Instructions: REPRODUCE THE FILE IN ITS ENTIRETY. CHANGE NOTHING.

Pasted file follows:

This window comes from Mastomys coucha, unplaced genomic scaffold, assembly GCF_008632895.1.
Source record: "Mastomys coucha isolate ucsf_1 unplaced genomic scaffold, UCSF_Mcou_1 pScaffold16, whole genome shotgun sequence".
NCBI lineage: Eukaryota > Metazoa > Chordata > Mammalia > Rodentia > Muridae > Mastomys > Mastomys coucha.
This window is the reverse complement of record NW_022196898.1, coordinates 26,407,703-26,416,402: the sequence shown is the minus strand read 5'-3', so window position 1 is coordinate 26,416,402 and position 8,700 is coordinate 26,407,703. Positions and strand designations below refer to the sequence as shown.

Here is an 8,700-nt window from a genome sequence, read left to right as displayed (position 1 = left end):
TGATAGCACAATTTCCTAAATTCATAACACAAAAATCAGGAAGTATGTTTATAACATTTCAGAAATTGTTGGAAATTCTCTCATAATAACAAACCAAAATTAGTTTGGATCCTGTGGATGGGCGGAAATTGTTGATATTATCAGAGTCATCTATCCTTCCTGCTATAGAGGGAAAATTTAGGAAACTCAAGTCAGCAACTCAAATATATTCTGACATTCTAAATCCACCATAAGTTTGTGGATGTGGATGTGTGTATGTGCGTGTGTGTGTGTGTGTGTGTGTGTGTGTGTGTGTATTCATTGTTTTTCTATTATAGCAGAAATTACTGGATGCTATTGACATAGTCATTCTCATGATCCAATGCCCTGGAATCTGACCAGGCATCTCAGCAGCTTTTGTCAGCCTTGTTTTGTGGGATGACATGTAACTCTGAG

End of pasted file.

This window comes from Mastomys coucha, unplaced genomic scaffold, assembly GCF_008632895.1.
Source record: "Mastomys coucha isolate ucsf_1 unplaced genomic scaffold, UCSF_Mcou_1 pScaffold16, whole genome shotgun sequence".
NCBI lineage: Eukaryota > Metazoa > Chordata > Mammalia > Rodentia > Muridae > Mastomys > Mastomys coucha.
This window is the reverse complement of record NW_022196898.1, coordinates 26,407,703-26,416,402: the sequence shown is the minus strand read 5'-3', so window position 1 is coordinate 26,416,402 and position 8,700 is coordinate 26,407,703. Positions and strand designations below refer to the sequence as shown.

Here is an 8,700-nt window from a genome sequence, read left to right as displayed (position 1 = left end):
TGATAGCACAATTTCCTAAATTCATAACACAAAAATCAGGAAGTATGTTTATAACATTTCAGAAATTGTTGGAAATTCTCTCATAATAACAAACCAAAATTAGTTTGGATCCTGTGGATGGGCGGAAATTGTTGATATTATCAGAGTCATCTATCCTTCCTGCTATAGAGGGAAAATTTAGGAAACTCAAGTCAGCAACTCAAATATATTCTGACATTCTAAATCCACCATAAGTTTGTGGATGTGGATGTGTGTATGTGCGTGTGTGTGTGTGTGTGTGTGTGTGTGTGTGTGTATTCATTGTTTTTCTATTATAGCAGAAATTACTGGATGCTATTGACATAGTCATTCTCATGATCCAATGCCCTGGAATCTGACCAGGCATCTCAGCAGCTTTTGTCAGCCTTGTTTTGTGGGATGACATGTAACTCTGAG